143 snow makeup temp conversions and U.S. To metric
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The first thing we’re going to look at are
the two formulas you will need for temperature conversion. Both of these formulas are on
the card I gave you in class. The first is the formula if we want to change Celsius temperature
to Fahrenheit temperature. Notice that it says F equals so we’re looking for Fahrenheit
temperature. The second would be if we’re given Fahrenheit and want to find Celsius.
We’ll do a couple of practice problems just to make sure you know what you’re doing. The
thing you need to be careful with on these is your order of operations. Make sure you
do this problem with me and actually get the answer that I get. For the first one, let’s
say we want to change 6 degrees celsius to fahrenheit. That would mean we would use the
first formula because we’re trying to find Fahrenheit, so we would plug 6 in place of
the C in the formula. Since they’re sitting side by side, it means multiplication, so
we would take our calculators and punch in 1.8 times 6. We would hit enter or equals
on our calculator and then add the 32. We should get 42 point eight degrees Fahrenheit.
That’s the first one. Let’s try the next one. This is the formula if you want to find Celsius.
Let’s say we had 70 degrees Fahrenheit and want to change it to Celsius. We would take
our 70 and plug it in our formula. This is the one people tend to miss, just because
they don’t follow the order of operations or they don’t hit enter on their calculator.
You need to punch in 70 minus 32, get an answer, which is 38. Take the 38 and divide it by
1.8. You would get 21 point one degrees Celsius. You need to make sure you can do both of these
problems with me and get the correct answer. The other thing we haven’t really looked at
in class yet is the US to Metric conversion. This is going to be exactly like what you’ve
already done. Just notice that on the metric chart you actually have two options to look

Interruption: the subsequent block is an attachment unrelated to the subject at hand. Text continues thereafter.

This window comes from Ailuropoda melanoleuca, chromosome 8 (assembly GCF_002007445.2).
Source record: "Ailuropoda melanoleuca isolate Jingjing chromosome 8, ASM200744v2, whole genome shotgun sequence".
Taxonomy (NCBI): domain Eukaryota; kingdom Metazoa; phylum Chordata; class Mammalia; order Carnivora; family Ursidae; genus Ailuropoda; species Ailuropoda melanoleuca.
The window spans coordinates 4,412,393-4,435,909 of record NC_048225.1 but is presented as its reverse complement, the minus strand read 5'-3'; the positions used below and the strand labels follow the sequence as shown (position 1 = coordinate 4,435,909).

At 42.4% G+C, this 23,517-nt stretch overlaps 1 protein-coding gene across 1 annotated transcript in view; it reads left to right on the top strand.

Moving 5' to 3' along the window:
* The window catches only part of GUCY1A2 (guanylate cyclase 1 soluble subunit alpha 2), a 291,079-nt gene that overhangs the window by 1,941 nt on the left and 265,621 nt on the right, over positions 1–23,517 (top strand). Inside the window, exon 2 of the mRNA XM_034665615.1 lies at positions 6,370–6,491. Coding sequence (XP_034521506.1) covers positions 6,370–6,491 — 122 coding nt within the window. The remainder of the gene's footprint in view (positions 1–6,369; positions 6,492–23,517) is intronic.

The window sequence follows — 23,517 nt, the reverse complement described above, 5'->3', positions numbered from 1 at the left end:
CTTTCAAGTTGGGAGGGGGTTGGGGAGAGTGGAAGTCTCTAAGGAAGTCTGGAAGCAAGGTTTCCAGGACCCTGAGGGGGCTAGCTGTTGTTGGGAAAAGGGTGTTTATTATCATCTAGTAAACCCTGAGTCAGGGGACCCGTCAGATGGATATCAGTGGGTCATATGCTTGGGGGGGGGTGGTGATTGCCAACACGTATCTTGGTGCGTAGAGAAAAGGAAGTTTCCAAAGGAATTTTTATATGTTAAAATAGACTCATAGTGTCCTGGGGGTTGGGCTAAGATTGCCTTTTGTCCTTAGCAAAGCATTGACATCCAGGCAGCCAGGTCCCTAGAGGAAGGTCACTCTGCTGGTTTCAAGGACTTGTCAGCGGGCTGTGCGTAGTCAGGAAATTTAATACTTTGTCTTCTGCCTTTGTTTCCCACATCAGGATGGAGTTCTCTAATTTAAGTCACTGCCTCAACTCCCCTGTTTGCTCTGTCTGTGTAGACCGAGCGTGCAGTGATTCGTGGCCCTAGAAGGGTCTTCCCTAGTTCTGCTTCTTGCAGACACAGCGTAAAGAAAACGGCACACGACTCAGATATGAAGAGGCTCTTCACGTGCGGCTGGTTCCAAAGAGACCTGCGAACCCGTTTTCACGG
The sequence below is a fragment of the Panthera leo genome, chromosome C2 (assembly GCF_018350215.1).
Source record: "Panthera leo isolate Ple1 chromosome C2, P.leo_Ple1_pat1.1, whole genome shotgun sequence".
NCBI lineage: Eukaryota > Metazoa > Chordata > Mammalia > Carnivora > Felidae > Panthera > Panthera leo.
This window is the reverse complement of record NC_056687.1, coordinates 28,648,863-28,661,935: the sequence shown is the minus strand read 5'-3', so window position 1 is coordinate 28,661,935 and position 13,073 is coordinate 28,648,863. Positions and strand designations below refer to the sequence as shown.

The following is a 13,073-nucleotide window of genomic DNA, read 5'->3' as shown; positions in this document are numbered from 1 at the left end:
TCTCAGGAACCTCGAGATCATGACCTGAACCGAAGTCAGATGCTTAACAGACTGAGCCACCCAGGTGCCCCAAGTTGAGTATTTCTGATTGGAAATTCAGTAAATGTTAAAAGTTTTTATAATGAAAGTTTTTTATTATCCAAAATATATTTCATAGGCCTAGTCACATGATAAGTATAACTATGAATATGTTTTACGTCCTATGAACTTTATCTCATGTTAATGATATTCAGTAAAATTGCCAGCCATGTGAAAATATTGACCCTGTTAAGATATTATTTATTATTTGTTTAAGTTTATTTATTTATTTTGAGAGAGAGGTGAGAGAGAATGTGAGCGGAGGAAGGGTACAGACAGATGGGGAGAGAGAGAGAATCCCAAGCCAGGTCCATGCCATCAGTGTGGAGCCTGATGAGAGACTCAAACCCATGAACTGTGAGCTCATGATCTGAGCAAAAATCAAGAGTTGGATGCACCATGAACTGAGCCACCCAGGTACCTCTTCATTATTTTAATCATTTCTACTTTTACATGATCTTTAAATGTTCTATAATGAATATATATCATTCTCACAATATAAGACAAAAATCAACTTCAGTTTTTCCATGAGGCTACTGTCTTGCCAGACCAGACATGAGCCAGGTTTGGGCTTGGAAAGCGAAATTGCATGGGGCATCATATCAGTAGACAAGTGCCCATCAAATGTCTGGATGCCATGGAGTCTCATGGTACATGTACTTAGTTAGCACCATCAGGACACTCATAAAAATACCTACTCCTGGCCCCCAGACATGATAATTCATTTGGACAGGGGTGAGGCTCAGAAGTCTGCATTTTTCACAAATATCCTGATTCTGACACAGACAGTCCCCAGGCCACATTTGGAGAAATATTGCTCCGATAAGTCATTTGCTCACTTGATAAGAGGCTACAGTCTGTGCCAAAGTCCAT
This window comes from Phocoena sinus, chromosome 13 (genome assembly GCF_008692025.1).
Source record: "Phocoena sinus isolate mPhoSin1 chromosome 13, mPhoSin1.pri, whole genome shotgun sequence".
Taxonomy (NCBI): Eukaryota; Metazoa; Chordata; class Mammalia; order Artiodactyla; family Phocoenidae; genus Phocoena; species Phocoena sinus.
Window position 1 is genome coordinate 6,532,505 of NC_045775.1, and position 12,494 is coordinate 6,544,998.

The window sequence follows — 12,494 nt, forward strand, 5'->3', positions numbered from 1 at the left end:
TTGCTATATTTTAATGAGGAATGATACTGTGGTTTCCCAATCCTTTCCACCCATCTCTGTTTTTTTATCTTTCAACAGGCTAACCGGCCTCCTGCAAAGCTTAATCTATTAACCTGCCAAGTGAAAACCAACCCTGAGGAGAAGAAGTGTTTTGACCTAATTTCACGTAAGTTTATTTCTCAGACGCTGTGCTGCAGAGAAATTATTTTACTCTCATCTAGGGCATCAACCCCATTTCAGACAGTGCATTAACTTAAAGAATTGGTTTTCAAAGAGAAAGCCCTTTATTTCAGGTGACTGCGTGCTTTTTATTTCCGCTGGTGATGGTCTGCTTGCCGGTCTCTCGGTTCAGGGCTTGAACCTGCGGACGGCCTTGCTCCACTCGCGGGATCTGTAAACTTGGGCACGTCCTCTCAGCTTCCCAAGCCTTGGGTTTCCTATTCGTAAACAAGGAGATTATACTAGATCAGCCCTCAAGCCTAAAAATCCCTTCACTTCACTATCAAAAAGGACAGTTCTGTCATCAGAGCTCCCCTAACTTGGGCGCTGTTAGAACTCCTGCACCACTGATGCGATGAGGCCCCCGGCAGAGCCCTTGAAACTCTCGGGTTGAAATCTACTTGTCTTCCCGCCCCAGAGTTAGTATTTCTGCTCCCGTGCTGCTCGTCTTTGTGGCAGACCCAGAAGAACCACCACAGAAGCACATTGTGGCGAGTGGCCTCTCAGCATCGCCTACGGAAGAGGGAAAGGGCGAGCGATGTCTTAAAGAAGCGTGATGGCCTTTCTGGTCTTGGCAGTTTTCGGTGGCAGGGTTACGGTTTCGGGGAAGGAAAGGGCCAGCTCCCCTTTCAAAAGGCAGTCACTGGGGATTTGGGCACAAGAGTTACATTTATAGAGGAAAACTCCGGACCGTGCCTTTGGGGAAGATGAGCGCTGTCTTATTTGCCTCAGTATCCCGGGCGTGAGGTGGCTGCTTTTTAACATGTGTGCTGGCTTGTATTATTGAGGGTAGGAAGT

at here. You have one where you have on the left, you have things like an inch equals
2.540 centimeters, but on the right you have one centimeter equals .3937 inches. It does
not matter which one of these you want to use. You can use either one you want to. Your
answer may be slightly different, depending on the one you choose to use. Let me show
you that in an example problem. Let’s say we want to change 25 inches to centimeters.
We look at our chart and we see that one inch equals 2.540 centimeters. We also see that
one centimeter equals 0.3937 inches. Now, that mans you have two choices. When I set
up my problem, just like we did the others and take my 25 inches and put it over one,
I have to choose which one of these units I want to use. I can use either one I want
to, but the thing I have to remember, is that whatever is on the top has to go on the bottom
to make it cancel. If I choose to use the top one, I’m going to put one inch down here
and 2.540 centimeters up here to make the inches cancel. I would do my math and have
25 times 2.540 centimeters. I would get 63.5 centimeters. If I choose to go the other route,
I have to put 0.3937 inches on the bottom to make inches cancel. that’s equal to one
centimeter, so inches cancel. Mathematically, I have to do 25 times one divided by 0.3937.
If I do that on my calculator, I end up with 63.500127 centimeters. You can see the answers
are slightly different, but it’s not enough to make a huge difference. You can use either
one of those that you want to. Just pay attention to what you’re using on your chart. Set these
up just exactly the way we’ve done them before, in class.

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